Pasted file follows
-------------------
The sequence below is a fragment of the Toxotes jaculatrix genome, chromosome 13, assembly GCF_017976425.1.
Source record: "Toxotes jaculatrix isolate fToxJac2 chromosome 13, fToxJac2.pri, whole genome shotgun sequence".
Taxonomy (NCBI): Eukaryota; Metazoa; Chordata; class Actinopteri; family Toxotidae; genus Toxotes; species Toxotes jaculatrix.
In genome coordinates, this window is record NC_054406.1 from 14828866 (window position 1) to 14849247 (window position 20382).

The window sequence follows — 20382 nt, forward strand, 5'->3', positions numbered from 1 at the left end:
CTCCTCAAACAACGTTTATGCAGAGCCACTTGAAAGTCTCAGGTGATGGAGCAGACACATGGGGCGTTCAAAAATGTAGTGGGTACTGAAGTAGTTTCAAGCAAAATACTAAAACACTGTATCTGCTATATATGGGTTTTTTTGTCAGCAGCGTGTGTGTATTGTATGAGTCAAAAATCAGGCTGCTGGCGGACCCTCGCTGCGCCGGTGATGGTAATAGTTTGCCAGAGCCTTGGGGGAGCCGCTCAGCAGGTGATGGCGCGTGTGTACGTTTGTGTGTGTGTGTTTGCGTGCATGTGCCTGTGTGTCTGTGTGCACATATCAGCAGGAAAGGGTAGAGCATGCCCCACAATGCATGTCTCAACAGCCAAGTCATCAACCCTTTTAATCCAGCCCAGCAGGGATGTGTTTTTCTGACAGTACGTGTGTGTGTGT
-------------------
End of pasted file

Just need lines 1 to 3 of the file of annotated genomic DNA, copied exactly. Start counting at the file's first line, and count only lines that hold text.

The sequence below is a fragment of the Toxotes jaculatrix genome, chromosome 13, assembly GCF_017976425.1.
Source record: "Toxotes jaculatrix isolate fToxJac2 chromosome 13, fToxJac2.pri, whole genome shotgun sequence".
Taxonomy (NCBI): Eukaryota; Metazoa; Chordata; class Actinopteri; family Toxotidae; genus Toxotes; species Toxotes jaculatrix.